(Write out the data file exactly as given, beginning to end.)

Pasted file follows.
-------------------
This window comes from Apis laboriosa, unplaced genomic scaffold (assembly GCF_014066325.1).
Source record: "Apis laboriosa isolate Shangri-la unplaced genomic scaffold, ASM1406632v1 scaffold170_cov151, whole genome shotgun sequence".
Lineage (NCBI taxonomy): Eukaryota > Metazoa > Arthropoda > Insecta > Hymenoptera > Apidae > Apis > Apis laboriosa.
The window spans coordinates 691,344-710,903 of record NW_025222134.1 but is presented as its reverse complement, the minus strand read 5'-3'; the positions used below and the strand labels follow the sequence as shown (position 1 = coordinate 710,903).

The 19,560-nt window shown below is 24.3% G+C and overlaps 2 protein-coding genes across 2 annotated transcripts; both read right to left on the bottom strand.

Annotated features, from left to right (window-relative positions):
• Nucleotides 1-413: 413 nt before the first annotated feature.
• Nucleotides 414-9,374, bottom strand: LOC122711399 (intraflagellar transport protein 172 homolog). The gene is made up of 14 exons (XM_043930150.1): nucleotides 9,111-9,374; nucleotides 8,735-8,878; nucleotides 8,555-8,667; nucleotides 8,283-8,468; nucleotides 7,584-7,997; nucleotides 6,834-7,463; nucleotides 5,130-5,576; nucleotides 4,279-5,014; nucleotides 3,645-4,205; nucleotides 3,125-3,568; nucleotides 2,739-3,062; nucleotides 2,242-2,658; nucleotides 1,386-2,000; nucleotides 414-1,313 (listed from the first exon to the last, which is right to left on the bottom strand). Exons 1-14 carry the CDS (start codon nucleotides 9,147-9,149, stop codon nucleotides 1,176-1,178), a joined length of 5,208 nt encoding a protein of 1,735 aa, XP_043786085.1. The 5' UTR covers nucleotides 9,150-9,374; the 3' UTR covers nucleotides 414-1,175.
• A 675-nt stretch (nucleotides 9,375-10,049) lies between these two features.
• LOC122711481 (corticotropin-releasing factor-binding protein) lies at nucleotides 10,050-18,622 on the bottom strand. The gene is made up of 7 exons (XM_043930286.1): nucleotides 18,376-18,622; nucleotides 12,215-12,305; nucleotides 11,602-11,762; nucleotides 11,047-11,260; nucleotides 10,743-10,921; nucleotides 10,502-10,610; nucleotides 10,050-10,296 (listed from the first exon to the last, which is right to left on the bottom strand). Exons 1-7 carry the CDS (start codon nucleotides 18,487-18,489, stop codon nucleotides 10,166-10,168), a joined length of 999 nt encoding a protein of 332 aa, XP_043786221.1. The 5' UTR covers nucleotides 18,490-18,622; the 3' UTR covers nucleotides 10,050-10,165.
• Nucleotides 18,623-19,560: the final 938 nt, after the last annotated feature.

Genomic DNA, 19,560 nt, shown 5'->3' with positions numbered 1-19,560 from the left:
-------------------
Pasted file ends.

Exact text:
This window comes from Apis laboriosa, unplaced genomic scaffold (assembly GCF_014066325.1).
Source record: "Apis laboriosa isolate Shangri-la unplaced genomic scaffold, ASM1406632v1 scaffold170_cov151, whole genome shotgun sequence".
Lineage (NCBI taxonomy): Eukaryota > Metazoa > Arthropoda > Insecta > Hymenoptera > Apidae > Apis > Apis laboriosa.
The window spans coordinates 691,344-710,903 of record NW_025222134.1 but is presented as its reverse complement, the minus strand read 5'-3'; the positions used below and the strand labels follow the sequence as shown (position 1 = coordinate 710,903).

The 19,560-nt window shown below is 24.3% G+C and overlaps 2 protein-coding genes across 2 annotated transcripts; both read right to left on the bottom strand.

Annotated features, from left to right (window-relative positions):
• Nucleotides 1-413: 413 nt before the first annotated feature.
• Nucleotides 414-9,374, bottom strand: LOC122711399 (intraflagellar transport protein 172 homolog). The gene is made up of 14 exons (XM_043930150.1): nucleotides 9,111-9,374; nucleotides 8,735-8,878; nucleotides 8,555-8,667; nucleotides 8,283-8,468; nucleotides 7,584-7,997; nucleotides 6,834-7,463; nucleotides 5,130-5,576; nucleotides 4,279-5,014; nucleotides 3,645-4,205; nucleotides 3,125-3,568; nucleotides 2,739-3,062; nucleotides 2,242-2,658; nucleotides 1,386-2,000; nucleotides 414-1,313 (listed from the first exon to the last, which is right to left on the bottom strand). Exons 1-14 carry the CDS (start codon nucleotides 9,147-9,149, stop codon nucleotides 1,176-1,178), a joined length of 5,208 nt encoding a protein of 1,735 aa, XP_043786085.1. The 5' UTR covers nucleotides 9,150-9,374; the 3' UTR covers nucleotides 414-1,175.
• A 675-nt stretch (nucleotides 9,375-10,049) lies between these two features.
• LOC122711481 (corticotropin-releasing factor-binding protein) lies at nucleotides 10,050-18,622 on the bottom strand. The gene is made up of 7 exons (XM_043930286.1): nucleotides 18,376-18,622; nucleotides 12,215-12,305; nucleotides 11,602-11,762; nucleotides 11,047-11,260; nucleotides 10,743-10,921; nucleotides 10,502-10,610; nucleotides 10,050-10,296 (listed from the first exon to the last, which is right to left on the bottom strand). Exons 1-7 carry the CDS (start codon nucleotides 18,487-18,489, stop codon nucleotides 10,166-10,168), a joined length of 999 nt encoding a protein of 332 aa, XP_043786221.1. The 5' UTR covers nucleotides 18,490-18,622; the 3' UTR covers nucleotides 10,050-10,165.
• Nucleotides 18,623-19,560: the final 938 nt, after the last annotated feature.

Genomic DNA, 19,560 nt, shown 5'->3' with positions numbered 1-19,560 from the left: